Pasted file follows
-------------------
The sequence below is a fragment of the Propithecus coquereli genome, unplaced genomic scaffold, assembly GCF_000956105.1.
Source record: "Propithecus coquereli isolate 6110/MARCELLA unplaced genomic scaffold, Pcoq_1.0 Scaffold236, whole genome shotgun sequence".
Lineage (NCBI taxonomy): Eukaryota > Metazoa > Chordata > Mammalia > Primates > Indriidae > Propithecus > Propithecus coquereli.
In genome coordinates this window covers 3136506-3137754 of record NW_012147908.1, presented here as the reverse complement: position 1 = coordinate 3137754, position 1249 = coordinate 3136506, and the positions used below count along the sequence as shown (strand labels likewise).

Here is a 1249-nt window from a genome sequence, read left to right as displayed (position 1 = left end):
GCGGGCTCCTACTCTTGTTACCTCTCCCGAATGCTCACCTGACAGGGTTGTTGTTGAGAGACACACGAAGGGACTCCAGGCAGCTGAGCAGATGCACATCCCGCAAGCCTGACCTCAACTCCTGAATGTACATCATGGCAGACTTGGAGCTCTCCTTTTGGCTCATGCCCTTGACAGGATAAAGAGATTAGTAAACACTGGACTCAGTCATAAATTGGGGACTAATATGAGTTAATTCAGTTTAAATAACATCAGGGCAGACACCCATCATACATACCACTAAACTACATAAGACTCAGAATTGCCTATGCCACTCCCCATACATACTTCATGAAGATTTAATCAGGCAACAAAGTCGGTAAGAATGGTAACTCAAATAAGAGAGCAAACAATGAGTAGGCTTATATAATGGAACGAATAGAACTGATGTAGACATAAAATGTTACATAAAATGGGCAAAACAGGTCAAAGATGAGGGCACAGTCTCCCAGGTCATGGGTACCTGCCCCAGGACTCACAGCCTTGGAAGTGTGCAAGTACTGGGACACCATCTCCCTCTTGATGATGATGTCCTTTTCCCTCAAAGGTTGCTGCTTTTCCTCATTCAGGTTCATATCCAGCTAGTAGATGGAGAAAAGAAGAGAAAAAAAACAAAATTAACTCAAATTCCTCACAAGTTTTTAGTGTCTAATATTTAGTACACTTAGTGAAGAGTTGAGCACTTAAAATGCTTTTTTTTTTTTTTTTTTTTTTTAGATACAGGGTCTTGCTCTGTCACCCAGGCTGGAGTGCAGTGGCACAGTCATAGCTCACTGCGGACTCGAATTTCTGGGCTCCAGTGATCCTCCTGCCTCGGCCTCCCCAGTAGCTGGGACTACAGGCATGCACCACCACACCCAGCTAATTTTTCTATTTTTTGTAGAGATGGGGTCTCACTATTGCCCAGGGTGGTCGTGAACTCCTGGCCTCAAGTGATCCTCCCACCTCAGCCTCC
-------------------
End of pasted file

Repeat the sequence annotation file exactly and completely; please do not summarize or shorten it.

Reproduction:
The sequence below is a fragment of the Propithecus coquereli genome, unplaced genomic scaffold, assembly GCF_000956105.1.
Source record: "Propithecus coquereli isolate 6110/MARCELLA unplaced genomic scaffold, Pcoq_1.0 Scaffold236, whole genome shotgun sequence".
Lineage (NCBI taxonomy): Eukaryota > Metazoa > Chordata > Mammalia > Primates > Indriidae > Propithecus > Propithecus coquereli.
In genome coordinates this window covers 3136506-3137754 of record NW_012147908.1, presented here as the reverse complement: position 1 = coordinate 3137754, position 1249 = coordinate 3136506, and the positions used below count along the sequence as shown (strand labels likewise).

Here is a 1249-nt window from a genome sequence, read left to right as displayed (position 1 = left end):
GCGGGCTCCTACTCTTGTTACCTCTCCCGAATGCTCACCTGACAGGGTTGTTGTTGAGAGACACACGAAGGGACTCCAGGCAGCTGAGCAGATGCACATCCCGCAAGCCTGACCTCAACTCCTGAATGTACATCATGGCAGACTTGGAGCTCTCCTTTTGGCTCATGCCCTTGACAGGATAAAGAGATTAGTAAACACTGGACTCAGTCATAAATTGGGGACTAATATGAGTTAATTCAGTTTAAATAACATCAGGGCAGACACCCATCATACATACCACTAAACTACATAAGACTCAGAATTGCCTATGCCACTCCCCATACATACTTCATGAAGATTTAATCAGGCAACAAAGTCGGTAAGAATGGTAACTCAAATAAGAGAGCAAACAATGAGTAGGCTTATATAATGGAACGAATAGAACTGATGTAGACATAAAATGTTACATAAAATGGGCAAAACAGGTCAAAGATGAGGGCACAGTCTCCCAGGTCATGGGTACCTGCCCCAGGACTCACAGCCTTGGAAGTGTGCAAGTACTGGGACACCATCTCCCTCTTGATGATGATGTCCTTTTCCCTCAAAGGTTGCTGCTTTTCCTCATTCAGGTTCATATCCAGCTAGTAGATGGAGAAAAGAAGAGAAAAAAAACAAAATTAACTCAAATTCCTCACAAGTTTTTAGTGTCTAATATTTAGTACACTTAGTGAAGAGTTGAGCACTTAAAATGCTTTTTTTTTTTTTTTTTTTTTTTAGATACAGGGTCTTGCTCTGTCACCCAGGCTGGAGTGCAGTGGCACAGTCATAGCTCACTGCGGACTCGAATTTCTGGGCTCCAGTGATCCTCCTGCCTCGGCCTCCCCAGTAGCTGGGACTACAGGCATGCACCACCACACCCAGCTAATTTTTCTATTTTTTGTAGAGATGGGGTCTCACTATTGCCCAGGGTGGTCGTGAACTCCTGGCCTCAAGTGATCCTCCCACCTCAGCCTCC